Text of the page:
• iTools integration into Mac OS X, for direct access to iDisk free Internet storage in the Finder and Open/Save dialog boxes, and free IMAP mail for Mac.com email accounts

• Built in support for popular HP, Canon, and Epson printers

• Easy to administer multi-user environment, with access privileges to keep documents secure

• Powerful web development tools and technologies such as WebDAV, XML, Apache and QuickTime

• BSD UNIX services including popular shells, Perl and FTP

• Support for symmetric multi-processing, so that on dual-processor Power Mac G4 systems, both processors are used automatically to deliver up to twice the productivity

• File system and network security including support for Kerberos

• Support for Java 2 Standard Edition built directly into Mac OS X, giving customers access to cross platform applications

Apple’s successful Mac OS X Public Beta, which shipped in September 2000, was instrumental in several key enhancements to the operating system. Apple shipped more than 100,000 copies of Mac OS X Public Beta and received more than 75,000 individual user feedback entries from Mac users and developers worldwide.

To help customers migrate to Mac OS X, Apple iServices will offer several new services, including a comprehensive set of Mac OS X training and certification offerings for Mac OS X system administrators.

Pricing & Availability

Mac OS X will ship with 7 languages—English, Japanese, French, German, Spanish, Italian and Dutch— included on a single CD. In addition, the Mac OS X box will include a full copy of Mac OS 9.1, for running Classic applications, and the Mac OS X Developer Tools CD.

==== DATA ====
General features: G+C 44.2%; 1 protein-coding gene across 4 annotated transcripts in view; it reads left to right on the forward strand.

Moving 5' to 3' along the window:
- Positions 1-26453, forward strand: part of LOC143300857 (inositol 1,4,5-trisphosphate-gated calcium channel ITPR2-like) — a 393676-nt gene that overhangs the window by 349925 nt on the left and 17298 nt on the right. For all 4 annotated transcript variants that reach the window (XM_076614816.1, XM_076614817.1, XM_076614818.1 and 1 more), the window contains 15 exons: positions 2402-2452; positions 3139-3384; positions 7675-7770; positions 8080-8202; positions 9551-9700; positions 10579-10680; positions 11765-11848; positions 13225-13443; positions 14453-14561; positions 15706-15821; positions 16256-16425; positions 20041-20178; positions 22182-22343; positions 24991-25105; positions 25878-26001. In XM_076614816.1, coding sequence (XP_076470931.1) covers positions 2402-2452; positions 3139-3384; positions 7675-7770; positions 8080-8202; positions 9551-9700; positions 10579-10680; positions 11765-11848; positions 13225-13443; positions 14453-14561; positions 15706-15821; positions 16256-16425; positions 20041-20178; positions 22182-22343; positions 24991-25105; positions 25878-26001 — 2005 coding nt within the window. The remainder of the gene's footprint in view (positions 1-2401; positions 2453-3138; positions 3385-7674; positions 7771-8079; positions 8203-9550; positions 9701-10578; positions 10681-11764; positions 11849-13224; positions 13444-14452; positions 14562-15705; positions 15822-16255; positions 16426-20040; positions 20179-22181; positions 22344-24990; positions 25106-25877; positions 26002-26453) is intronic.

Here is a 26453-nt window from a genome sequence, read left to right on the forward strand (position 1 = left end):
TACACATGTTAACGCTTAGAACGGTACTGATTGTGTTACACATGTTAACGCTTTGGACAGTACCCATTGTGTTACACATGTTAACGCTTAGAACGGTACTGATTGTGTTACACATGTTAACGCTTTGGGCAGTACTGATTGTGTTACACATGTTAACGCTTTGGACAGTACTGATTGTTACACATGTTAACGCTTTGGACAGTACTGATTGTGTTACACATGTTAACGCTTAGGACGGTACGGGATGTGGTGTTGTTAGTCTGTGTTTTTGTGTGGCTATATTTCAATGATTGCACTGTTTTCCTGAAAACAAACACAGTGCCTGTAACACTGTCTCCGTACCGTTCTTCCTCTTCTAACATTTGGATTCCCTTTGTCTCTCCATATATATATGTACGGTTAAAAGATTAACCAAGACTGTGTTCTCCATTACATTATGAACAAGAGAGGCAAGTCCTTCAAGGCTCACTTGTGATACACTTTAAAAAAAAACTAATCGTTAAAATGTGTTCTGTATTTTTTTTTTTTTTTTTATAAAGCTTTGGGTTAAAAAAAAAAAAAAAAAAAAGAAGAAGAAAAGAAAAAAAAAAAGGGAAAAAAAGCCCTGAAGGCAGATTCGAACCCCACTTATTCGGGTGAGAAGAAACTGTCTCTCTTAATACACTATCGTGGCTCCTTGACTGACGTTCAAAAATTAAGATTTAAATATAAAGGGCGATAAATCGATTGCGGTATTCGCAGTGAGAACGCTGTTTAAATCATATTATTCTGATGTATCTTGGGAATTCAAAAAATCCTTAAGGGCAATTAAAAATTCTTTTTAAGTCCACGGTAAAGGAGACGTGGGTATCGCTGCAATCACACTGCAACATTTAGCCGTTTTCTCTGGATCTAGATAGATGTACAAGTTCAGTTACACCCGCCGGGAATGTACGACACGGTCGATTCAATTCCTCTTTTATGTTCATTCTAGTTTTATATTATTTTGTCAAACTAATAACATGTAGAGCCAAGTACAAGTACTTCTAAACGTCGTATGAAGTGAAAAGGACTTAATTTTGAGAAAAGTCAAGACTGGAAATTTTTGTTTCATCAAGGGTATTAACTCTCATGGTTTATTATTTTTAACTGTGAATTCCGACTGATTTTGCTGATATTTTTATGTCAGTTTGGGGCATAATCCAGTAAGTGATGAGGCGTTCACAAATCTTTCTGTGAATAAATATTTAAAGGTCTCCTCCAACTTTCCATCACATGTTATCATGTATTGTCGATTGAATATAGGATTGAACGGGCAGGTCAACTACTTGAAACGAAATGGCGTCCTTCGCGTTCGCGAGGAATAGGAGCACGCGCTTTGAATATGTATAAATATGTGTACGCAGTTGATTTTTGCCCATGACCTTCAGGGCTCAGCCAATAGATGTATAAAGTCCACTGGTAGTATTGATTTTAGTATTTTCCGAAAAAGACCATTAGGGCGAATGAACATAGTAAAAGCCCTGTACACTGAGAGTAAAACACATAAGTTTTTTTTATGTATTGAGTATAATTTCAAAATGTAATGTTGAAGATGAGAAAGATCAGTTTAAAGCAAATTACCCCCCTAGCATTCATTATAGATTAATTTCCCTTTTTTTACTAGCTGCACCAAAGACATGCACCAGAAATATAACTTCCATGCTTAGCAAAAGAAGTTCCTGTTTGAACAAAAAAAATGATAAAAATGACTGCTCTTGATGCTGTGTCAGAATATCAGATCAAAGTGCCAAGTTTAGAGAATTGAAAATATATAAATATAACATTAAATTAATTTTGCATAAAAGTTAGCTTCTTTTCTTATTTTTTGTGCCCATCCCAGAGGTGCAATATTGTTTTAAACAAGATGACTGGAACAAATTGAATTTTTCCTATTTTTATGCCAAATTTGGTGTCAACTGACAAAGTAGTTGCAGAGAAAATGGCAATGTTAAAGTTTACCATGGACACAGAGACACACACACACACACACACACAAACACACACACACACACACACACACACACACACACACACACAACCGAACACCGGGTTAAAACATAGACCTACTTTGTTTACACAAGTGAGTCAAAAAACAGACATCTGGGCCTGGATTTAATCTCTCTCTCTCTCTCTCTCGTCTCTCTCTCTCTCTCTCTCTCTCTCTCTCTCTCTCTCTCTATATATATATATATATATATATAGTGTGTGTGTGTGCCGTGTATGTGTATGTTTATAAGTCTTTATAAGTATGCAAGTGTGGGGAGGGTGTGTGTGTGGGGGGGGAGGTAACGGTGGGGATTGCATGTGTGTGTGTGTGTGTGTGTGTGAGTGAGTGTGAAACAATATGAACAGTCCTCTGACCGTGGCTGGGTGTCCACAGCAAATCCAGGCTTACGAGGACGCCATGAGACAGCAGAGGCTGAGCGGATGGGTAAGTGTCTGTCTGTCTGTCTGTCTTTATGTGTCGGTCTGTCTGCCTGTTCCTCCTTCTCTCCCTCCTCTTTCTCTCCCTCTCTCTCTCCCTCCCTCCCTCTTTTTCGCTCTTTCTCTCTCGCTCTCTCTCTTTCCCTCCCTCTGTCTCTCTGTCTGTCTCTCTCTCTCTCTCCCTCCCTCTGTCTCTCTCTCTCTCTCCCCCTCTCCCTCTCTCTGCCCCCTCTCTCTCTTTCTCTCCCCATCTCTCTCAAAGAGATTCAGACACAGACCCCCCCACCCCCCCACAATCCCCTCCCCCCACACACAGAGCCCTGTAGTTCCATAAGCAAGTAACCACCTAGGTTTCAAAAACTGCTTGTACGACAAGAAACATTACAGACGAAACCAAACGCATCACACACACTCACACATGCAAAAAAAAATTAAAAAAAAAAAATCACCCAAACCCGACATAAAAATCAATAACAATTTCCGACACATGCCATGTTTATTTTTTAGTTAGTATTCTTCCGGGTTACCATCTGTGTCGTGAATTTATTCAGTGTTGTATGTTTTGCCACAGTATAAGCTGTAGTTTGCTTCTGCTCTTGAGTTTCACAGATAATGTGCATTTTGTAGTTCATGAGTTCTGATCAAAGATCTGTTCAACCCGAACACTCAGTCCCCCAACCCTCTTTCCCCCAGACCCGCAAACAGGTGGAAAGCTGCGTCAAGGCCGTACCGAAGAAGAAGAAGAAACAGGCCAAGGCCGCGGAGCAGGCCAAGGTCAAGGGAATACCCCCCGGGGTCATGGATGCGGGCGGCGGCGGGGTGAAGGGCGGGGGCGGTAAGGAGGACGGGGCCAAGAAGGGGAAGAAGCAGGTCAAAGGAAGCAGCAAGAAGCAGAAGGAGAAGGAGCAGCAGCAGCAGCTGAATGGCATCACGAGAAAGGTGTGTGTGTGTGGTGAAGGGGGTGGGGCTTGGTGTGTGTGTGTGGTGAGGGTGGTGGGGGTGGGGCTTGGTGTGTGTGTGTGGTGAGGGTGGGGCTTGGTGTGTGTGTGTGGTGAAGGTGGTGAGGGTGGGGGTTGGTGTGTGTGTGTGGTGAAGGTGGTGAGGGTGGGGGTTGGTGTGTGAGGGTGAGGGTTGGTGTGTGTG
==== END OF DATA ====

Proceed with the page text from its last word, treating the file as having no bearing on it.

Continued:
Mac OS X will be available through The Apple Store and through Apple Authorized Resellers for a suggested retail price of $129 (US) beginning March 24, 2001.

Mac OS X requires a minimum of 128MB of memory and is designed to run on the following Apple products: iMac, iBook, Power Macintosh G3, Power Mac G4, Power Mac G4 Cube and any PowerBook introduced after May 1998.

Source: Apple

MacDailyNews Take: Minimum requirement: 128MB of RAM!


    1. It seems like I paid around $220 for a 128MB stick to add to my tangerine Rev.C G3 iMac. That boosted her to 160MB and boy did she ever fly! Ran OS X 10.2 pretty good too, except the ATI Rage Pro graphics sucked at anything intensive, like the screen savers.

  1. I remember when I upgraded from OS 9.04 and being blown away by the graphics and upgraded sound system. I also remember being a little bit nostalgic for the old days of manually allocating and reallocating memory to individual applications.

  2. And it didn’t play DVDs. Every review shot down Mac OS X for that and a few more silly reasons, even though it was a significant advancement for computing. No one in the media got it back then.

    1. Although it really wasn’t ready for prime time until Jaguar. Panther was an amazing step forward that finally brought the snappiness quotient back to the level of OS 9.

  3. Happy birthday Mac OS X, I forget all about it. Ran it on iBook SE, the grey one that looks like a toilet seat cover.
    This great reason to go and party, but god I am getting old.

  4. I LOVE Mac OS X and I hope that as iOS continues to grow, that OS X is not relegated to 2nd class status. There is so much enormous power in Mac OS X that iOS simply cannot compete with.